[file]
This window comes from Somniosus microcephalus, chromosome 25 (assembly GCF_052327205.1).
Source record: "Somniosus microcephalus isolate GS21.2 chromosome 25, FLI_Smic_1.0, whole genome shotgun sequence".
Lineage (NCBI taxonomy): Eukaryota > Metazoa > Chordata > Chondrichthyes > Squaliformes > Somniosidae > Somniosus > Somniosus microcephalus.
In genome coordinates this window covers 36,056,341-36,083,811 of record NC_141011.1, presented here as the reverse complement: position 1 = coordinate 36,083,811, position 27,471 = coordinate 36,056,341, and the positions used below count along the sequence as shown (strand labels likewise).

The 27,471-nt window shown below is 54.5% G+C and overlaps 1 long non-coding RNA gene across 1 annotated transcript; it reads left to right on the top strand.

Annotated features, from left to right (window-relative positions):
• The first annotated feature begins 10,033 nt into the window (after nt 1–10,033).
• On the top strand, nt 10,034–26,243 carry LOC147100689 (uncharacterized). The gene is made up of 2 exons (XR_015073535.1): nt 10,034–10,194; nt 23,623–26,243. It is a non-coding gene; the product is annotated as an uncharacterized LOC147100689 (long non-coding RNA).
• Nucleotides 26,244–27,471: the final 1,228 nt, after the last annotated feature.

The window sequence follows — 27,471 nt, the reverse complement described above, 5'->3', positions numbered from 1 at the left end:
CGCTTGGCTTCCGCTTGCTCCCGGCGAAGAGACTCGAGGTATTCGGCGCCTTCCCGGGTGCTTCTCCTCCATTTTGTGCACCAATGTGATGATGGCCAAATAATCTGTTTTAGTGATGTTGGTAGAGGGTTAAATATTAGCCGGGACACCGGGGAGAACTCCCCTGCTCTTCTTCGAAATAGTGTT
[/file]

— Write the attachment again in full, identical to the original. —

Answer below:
This window comes from Somniosus microcephalus, chromosome 25 (assembly GCF_052327205.1).
Source record: "Somniosus microcephalus isolate GS21.2 chromosome 25, FLI_Smic_1.0, whole genome shotgun sequence".
Lineage (NCBI taxonomy): Eukaryota > Metazoa > Chordata > Chondrichthyes > Squaliformes > Somniosidae > Somniosus > Somniosus microcephalus.
In genome coordinates this window covers 36,056,341-36,083,811 of record NC_141011.1, presented here as the reverse complement: position 1 = coordinate 36,083,811, position 27,471 = coordinate 36,056,341, and the positions used below count along the sequence as shown (strand labels likewise).

The 27,471-nt window shown below is 54.5% G+C and overlaps 1 long non-coding RNA gene across 1 annotated transcript; it reads left to right on the top strand.

Annotated features, from left to right (window-relative positions):
• The first annotated feature begins 10,033 nt into the window (after nt 1–10,033).
• On the top strand, nt 10,034–26,243 carry LOC147100689 (uncharacterized). The gene is made up of 2 exons (XR_015073535.1): nt 10,034–10,194; nt 23,623–26,243. It is a non-coding gene; the product is annotated as an uncharacterized LOC147100689 (long non-coding RNA).
• Nucleotides 26,244–27,471: the final 1,228 nt, after the last annotated feature.

The window sequence follows — 27,471 nt, the reverse complement described above, 5'->3', positions numbered from 1 at the left end:
CGCTTGGCTTCCGCTTGCTCCCGGCGAAGAGACTCGAGGTATTCGGCGCCTTCCCGGGTGCTTCTCCTCCATTTTGTGCACCAATGTGATGATGGCCAAATAATCTGTTTTAGTGATGTTGGTAGAGGGTTAAATATTAGCCGGGACACCGGGGAGAACTCCCCTGCTCTTCTTCGAAATAGTGTT